Accumulation of Profit & Power (APP)
Accumulation of Profit and Power (APP) is Muyiwa Kunnuji’s second musical offering, following his debut album – Mo Juba O. Coming about two years since the beginning of the global spread of the SARS-Cov-2 (Covid-19), APP is a well-timed critique of the unethical pursuit of profit and power, characteristic of the 21st century modernist capitalist system.
Hence, this album expresses angst at the worsening human condition resulting from an insatiable quest for more wealth among the world’s wealthiest. Furthermore, Muyiwa argues that many of the capitalists responsible for this worsening human condition disguise themselves as philanthropists and court governmental support; thus, their desire to monopolise the available resources is backed up by legislation. With this polemic, Muyiwa balances activism and musicality, thereby departing from the overall outlook of Mo Juba O. Given this, APP is reminiscent of the works of icons like Bob Marley and Fela Kuti.
This album features six songs, most of which contribute to its central theme of critical social commentary. Giant of Africa focuses on Nigeria, a country praised locally as the giant of Africa, but struggles to provide basic amenities for its citizens amidst several failed attempts at registering and identifying its population. Meeting Point advocates a focus on the things that unite humans rather than those that divide them. Furthermore, Oshelu highlights the paradox in African politics, where politicians steal on an “industrial scale” but are addressed as “His Excellency”.
Thematically different, Bro Hugh pays homage to the pioneers of African dance genres and laments the brevity of human lives vis a vis the transience of time. Recipe of Death epitomises the album’s central theme as it condemns the acquisition of personal profit and power at the detriment of collective wellbeing. This culminate in Sanitise Your Heart, a song that challenges capitalists to introspection and a reappraisal of their depraved appetite for wealth. This, Muyiwa believes, is the much-needed change that will potentially transform human condition for the better.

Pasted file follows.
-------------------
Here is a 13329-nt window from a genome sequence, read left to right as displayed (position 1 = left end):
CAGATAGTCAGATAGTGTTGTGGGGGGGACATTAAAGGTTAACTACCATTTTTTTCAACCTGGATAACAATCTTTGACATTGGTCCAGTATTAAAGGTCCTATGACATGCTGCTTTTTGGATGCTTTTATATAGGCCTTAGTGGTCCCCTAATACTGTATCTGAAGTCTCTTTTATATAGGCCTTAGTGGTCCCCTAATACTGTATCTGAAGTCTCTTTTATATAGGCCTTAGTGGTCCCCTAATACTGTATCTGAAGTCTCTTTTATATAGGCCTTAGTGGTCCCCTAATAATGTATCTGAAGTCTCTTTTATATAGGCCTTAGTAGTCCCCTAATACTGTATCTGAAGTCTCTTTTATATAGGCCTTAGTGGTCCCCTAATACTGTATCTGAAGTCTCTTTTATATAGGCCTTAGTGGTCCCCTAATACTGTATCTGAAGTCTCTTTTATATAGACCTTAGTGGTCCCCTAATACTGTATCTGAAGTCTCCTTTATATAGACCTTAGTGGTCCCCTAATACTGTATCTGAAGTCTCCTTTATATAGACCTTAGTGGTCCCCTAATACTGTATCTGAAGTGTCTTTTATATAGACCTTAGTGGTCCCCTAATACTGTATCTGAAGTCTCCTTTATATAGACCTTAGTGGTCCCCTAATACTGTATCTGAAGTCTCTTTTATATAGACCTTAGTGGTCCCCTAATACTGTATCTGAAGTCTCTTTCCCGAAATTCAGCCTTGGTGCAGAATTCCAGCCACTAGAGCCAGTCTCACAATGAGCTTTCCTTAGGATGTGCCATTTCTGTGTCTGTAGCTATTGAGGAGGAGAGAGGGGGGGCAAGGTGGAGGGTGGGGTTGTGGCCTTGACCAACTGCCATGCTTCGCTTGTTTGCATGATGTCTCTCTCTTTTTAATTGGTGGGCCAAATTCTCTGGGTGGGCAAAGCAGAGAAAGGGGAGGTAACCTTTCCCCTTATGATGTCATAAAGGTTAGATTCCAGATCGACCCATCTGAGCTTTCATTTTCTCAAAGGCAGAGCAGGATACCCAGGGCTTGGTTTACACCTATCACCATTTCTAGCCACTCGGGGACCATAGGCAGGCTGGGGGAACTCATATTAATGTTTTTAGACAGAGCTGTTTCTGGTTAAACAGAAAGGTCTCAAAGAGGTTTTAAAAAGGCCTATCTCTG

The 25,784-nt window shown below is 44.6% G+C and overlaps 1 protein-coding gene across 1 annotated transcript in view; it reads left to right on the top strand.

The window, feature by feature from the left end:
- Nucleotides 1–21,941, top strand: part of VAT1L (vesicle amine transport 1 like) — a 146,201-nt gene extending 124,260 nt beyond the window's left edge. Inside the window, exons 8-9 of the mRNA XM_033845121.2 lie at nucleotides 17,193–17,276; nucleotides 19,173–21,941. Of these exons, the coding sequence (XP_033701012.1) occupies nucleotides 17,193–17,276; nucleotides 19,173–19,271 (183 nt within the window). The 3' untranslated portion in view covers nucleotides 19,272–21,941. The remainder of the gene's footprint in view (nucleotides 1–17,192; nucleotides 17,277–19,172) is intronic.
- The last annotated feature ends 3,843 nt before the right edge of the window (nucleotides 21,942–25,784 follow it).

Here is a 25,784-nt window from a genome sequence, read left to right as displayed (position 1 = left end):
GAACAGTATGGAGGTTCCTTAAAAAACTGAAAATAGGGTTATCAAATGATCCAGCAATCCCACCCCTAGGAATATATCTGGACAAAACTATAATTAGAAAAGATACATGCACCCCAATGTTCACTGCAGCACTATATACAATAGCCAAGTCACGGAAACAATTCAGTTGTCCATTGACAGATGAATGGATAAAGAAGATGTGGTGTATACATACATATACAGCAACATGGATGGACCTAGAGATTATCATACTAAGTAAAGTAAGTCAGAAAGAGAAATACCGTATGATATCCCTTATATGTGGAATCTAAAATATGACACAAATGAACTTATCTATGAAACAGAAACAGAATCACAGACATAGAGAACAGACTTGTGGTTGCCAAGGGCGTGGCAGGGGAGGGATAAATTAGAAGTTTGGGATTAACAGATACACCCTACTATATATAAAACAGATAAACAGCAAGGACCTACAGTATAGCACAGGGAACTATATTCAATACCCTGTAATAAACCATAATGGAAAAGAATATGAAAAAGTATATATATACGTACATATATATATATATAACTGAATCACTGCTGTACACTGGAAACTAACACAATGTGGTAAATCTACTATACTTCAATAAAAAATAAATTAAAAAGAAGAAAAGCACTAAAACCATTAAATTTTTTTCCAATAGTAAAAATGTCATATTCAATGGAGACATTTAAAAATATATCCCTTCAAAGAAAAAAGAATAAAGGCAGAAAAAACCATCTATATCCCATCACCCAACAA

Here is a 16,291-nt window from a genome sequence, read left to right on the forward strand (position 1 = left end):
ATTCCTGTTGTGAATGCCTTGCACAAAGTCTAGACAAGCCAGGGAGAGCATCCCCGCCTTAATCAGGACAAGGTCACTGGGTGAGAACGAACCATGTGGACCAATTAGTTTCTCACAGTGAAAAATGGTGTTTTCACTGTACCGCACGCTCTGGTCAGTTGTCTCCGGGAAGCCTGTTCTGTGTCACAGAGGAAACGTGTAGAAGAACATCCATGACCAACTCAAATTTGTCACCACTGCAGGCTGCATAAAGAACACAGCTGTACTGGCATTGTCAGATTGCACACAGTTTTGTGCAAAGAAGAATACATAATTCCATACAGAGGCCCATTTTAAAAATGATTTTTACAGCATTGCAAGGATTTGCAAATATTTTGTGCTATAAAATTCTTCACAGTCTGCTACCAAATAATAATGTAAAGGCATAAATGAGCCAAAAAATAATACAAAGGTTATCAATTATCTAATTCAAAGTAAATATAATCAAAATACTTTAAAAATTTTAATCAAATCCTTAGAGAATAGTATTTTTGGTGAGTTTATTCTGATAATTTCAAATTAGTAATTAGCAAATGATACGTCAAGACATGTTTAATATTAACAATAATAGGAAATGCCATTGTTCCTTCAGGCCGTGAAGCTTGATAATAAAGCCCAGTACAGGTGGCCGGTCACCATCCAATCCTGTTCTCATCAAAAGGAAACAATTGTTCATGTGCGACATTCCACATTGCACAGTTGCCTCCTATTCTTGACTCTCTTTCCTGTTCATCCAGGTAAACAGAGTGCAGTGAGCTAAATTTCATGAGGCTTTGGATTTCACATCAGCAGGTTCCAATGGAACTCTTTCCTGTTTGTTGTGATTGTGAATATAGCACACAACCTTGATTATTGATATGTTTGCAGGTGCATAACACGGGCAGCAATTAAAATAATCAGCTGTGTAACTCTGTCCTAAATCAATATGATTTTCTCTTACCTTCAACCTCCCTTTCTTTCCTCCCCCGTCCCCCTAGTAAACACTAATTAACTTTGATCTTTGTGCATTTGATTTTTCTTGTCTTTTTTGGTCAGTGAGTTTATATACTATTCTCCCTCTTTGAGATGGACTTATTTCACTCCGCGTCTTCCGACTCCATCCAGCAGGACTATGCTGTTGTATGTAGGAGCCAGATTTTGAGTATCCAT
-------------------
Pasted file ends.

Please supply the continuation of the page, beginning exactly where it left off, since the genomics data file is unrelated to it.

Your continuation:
Stylistically, the central musical sensibility of APP is Afrobeat presented in a way that signals that Muyiwa has come into his own. He does not merely replicate Fela Kuti’s Afrobeat but contributes to it. While some of the songs feature Afrobeat’s modal tonality, interlocking rhythms and call-and-response, others employ blues and harmonic minor scales, thus signalling a burgeoning style that perhaps will become a marker of Muyiwa’s compositions. Musically departing from Afrobeat style, Bro Hugh and Sanitise Your Heart are melting pots that combine various African elements. While Bro Hugh blends South African Marabi, Central African Soukous, and West African Highlife, the stylistic difference in Sanitise Your Heart is first noticeable through its pervasive triplet feel and typically highlife guitar lines. The album also features a linguistic convergence involving an artistic blend of English, French and Yoruba, with each language aptly positioned to enhance its central theme. APP’s diversity in instrumentation and arrangements will likely compel multiple listening sessions for lovers of African sounds. Overall, as capitalism continues to shape human experiences, APP invites listeners to engage and question its recent iterations, hoping that individuals might begin to negotiate their realities and free themselves from the absolute control of the powers that be.